Federal prosecutor sits in at Garner administrative trial
NEW YORK (AP) — A deadline in a federal civil rights probe loomed large on Wednesday at a disciplinary hearing for a New York City police officer accused of using a banned chokehold in the 2014 killing of Eric Garner, whose dying words - “I can’t breathe” - became a slogan for the Black Lives Matter movement.
A federal prosecutor silently sat in on the proceeding at New York Police Department headquarters where a police union lawyer for Officer Daniel Pantaleo informed an administrative judge that his client wouldn’t testify. The reason: Pantaleo is technically still the target of the federal investigation opened in 2014 after a state grand jury declined to charge the officer.
Absent Pantaleo’s testimony, the defense called a paid expert as its lone witness to testify that Garner died from heart failure. That contradicted the city medical examiner’s finding of asphyxiation.
The case brought by a police oversight agency could result in Pantaleo’s firing - an outcome that would fall far short of demands by Garner’s family and police reform advocates that the Department of Justice bring charges against the officer ahead of a statute-of-limitations deadline in mid-July.
Assistant U.S. Attorney Elizabeth Geddes, head of the civil rights division of the federal prosecutors’ office in Brooklyn, left the hearing on Wednesday without speaking to reporters on the subject. An office spokesman declined comment.
The 43-year-old Garner, who was accused of selling loose, untaxed cigarettes, was stopped by police on Staten Island on July 17, 2014, and refused to be handcuffed. Pantaleo is seen in a widely watched cell phone video putting Garner in an apparent chokehold, which is banned under NYPD regulations.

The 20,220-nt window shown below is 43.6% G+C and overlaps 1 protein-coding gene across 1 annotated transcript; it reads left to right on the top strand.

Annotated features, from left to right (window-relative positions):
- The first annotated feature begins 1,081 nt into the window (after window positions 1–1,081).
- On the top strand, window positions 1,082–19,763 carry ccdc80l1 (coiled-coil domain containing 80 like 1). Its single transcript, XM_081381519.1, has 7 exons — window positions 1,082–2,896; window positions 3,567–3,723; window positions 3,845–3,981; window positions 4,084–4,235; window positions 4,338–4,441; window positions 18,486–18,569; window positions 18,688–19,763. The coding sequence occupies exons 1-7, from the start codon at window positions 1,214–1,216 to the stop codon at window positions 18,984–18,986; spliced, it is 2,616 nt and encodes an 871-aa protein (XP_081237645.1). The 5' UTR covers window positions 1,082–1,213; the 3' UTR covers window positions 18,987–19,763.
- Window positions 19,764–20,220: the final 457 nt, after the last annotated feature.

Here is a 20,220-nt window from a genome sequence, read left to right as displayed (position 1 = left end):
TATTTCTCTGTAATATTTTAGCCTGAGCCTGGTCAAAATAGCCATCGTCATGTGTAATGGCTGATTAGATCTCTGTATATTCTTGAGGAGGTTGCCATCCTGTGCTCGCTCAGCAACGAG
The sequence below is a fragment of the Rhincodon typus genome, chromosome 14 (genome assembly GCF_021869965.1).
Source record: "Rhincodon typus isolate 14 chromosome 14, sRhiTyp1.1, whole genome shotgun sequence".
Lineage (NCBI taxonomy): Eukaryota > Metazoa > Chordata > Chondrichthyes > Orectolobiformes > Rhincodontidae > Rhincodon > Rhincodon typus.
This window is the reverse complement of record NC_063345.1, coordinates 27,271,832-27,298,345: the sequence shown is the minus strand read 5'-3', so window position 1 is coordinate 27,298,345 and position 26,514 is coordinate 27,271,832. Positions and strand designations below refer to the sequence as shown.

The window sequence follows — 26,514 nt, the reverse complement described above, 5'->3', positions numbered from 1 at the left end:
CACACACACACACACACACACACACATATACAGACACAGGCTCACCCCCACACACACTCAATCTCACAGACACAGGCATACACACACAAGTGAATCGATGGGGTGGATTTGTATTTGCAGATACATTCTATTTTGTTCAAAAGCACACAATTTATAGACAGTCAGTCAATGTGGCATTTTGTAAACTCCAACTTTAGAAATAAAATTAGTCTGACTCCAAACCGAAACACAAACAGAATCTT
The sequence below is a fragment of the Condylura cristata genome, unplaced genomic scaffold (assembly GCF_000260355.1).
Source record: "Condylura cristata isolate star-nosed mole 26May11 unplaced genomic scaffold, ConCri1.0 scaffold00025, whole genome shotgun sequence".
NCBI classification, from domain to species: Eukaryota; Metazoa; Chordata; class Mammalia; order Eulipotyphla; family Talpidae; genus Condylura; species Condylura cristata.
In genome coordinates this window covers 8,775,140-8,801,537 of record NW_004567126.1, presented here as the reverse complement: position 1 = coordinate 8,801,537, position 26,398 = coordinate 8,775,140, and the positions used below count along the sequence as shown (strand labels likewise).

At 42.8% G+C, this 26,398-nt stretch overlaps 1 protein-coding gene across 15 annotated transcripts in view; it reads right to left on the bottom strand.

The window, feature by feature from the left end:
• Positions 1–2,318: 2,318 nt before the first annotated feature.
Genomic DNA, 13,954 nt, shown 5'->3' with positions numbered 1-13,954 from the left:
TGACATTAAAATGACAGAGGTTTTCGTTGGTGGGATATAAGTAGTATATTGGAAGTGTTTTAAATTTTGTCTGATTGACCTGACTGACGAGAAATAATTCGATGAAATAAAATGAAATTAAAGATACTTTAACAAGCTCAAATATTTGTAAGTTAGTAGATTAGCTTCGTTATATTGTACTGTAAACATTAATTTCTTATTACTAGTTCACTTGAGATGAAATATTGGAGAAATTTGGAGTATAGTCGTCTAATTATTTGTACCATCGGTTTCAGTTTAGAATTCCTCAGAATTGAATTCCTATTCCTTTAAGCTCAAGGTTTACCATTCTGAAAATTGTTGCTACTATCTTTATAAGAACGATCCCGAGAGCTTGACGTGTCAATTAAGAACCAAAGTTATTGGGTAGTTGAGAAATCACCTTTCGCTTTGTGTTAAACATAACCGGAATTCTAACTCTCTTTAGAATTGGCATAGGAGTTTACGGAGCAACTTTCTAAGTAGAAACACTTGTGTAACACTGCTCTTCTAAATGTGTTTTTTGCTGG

The heavyset victim, who had asthma, is heard gasping on the video, “I can’t breathe.” He was pronounced dead at a hospital.
Police union officials and Pantaleo’s lawyer have argued that the officer used a maneuver taught by the police department, not a chokehold, and that Garner’s poor health was the main reason he died.
Michael Graham, a chief medical examiner for the city of St. Louis and professor of pathology at St. Louis University, testified on Wednesday that he reached his own conclusions about Garner’s death after reviewing autopsy data and photos, along with two cell phone videos.
The photos show minor internal bruising around Garner’s neck, Graham said. But since Garner is seen on video still moving and speaking after Pataleo released his hold, the cause of death “can’t be compression of the neck,” he said.
Garner “never lost consciousness” during the takedown, he said. “He probably felt he couldn’t breathe. But the fact is he could breathe.”